10:19 GMT24 November 2020
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    The British government has proposed a "temporary customs union" with the European Union after Brexit. The Labour Party said the proposal was "incoherent and inadequate," but a top economist told Sputnik it was a "step in the right direction."

    Theresa May's government, which said before June's general election it was willing to leave the single market, appears to have carried out another U-turn with the proposal.

    The position paper was posted on the Department for Exiting the European Union's website on Tuesday, August 15.

    The Chancellor, Philip Hammond, said the proposals were "ambitious."

    "They set out arrangements that would allow UK businesses to continue to trade with their European partners in the future, while expanding their markets beyond the EU and in the near term they will reassure people and companies that, the day after we leave the EU, they will still be able to go about their business without disruption as we make a smooth transition to our bright future outside the EU and deliver a Brexit that works for Britain," he added.

    ​The EU is likely to block Britain's plea for a temporary customs union, a former Commissioner has warned. Karel De Gucht said the plans being put forward by the British government were "very problematic" and at odds with Brussels' ideas for a transitional period. The Belgian, who was European Commissioner for Trade between 2010 and 2014, suggested the EU would accept a status quo on customs only on its terms.

    Professor Steve Keen, an economist and author of Can We Avoid Another Financial Crisis? said the Brexit negotiations had got off to a terrible start, with the British largely to blame.

    "This is the first sign I have seen of any decent negotiation coming out of them," Professor Keen told Sputnik.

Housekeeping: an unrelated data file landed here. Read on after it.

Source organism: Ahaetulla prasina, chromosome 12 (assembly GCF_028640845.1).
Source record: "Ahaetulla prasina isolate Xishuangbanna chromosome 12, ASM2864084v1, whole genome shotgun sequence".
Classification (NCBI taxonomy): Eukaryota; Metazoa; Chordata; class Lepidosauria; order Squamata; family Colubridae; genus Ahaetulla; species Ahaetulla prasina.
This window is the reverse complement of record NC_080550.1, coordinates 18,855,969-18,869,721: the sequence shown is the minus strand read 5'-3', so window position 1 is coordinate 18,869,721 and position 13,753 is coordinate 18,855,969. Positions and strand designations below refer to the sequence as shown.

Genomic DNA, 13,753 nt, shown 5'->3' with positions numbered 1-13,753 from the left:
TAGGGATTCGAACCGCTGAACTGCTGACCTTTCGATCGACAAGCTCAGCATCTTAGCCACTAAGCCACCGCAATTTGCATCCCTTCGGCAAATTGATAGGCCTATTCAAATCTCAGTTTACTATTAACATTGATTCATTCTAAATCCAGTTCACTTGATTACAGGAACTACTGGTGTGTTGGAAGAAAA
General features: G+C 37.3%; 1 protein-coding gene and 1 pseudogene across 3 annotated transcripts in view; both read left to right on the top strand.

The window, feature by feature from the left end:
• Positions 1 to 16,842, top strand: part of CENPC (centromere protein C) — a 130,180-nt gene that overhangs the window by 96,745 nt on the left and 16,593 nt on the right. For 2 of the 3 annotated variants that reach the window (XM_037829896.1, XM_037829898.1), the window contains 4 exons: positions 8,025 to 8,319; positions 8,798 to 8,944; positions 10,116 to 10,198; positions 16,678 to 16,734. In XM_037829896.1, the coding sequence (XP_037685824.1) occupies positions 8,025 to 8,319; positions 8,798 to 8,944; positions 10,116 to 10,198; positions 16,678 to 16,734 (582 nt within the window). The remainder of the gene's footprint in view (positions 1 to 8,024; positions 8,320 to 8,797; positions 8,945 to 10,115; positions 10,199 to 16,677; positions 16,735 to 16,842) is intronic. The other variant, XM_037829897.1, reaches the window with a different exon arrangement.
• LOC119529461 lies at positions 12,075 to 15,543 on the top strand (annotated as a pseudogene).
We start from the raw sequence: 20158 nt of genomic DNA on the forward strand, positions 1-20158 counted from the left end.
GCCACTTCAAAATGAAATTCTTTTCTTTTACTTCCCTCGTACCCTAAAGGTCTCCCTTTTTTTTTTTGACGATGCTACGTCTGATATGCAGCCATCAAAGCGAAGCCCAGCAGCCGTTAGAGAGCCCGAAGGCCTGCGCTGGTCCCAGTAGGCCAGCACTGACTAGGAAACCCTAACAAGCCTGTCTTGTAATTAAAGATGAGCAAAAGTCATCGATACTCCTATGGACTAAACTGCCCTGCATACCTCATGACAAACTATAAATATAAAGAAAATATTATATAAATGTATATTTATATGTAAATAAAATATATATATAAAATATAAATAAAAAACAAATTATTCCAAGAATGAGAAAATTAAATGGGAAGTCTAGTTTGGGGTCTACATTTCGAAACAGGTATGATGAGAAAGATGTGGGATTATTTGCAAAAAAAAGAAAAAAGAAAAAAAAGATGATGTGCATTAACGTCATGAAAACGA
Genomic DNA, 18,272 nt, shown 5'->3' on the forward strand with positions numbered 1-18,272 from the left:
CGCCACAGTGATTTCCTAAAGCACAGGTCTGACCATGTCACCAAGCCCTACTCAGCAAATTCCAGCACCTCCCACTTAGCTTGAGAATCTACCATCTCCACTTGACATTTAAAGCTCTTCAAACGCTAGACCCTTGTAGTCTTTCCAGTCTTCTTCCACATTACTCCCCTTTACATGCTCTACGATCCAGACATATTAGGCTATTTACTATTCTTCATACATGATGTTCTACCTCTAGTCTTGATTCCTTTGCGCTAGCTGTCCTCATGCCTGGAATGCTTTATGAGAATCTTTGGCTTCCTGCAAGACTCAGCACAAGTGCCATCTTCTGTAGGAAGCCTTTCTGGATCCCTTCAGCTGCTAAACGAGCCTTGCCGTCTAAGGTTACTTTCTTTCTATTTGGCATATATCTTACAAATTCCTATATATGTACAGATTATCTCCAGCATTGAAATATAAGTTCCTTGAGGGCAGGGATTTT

"They agreed to the divorce payments before they worked out who takes the kids… which I thought was insanely bad. At least this is a step in a sensible direction," said Professor Keen.

    Businesses both in Britain and in Europe have been calling for clarity since Mrs. May's government said it was planning to leave the EU's tariff-free trading area in order to avoid having to accept the free movement of EU nationals.

    Britain will ask Brussels if it will accept a "temporary customs union" after it leaves the EU in March 2019.

    Businesses have been worrying about the future ever since Britons narrowly voted to leave the EU in the infamous 2016 referendum. Brexit Secretary David Davis said businesses were worried about "the infamous cliff edge" — Britain leaving the EU without having any trade and customs deals in place.

    He said the temporary period should be "something like two years, maybe a bit shorter."

    But the Shadow Brexit Secretary, Keir Starmer, said the temporary custom union idea was designed to "gloss over deep and continuing divisions within the Cabinet."

    "These fantastical and contradictory proposals provide no guidance for negotiators or certainty for businesses," Starmer said.

    Professor Keen said it was likely the temporary custom union idea was doomed to failure, and he pointed out the EU is sometimes quite "bloody-minded," as it was in the case of Greece and the economic bailout.

    "If you read Yanis Varoufakis' Adults in the Room [a memoir by former Greek finance minister], you will see just how vindictive the European Union's attitude was to Greece and they were doing it to make an example, to stop other countries attempting to do what Greece was attempting to do… and there is still that undercurrent in how the European Union acts towards the UK, even though it is frankly irrational," Professor Keen told Sputnik.

    ​He said Mrs. May had shown a lot of nonsensical "bravado" before the election when it came to her position on the single market.

    But he said that although it made sense to be inside a single market if possible, a customs union was nowhere near as important as it was many years ago.

    "Back in the 1950s the average tariff you faced to get into Europe was something of the order of 30 percent, but now it is about two percent. It's no big deal in 2017, but it was a very big deal in the 1950s," Professor Keen told Sputnik.


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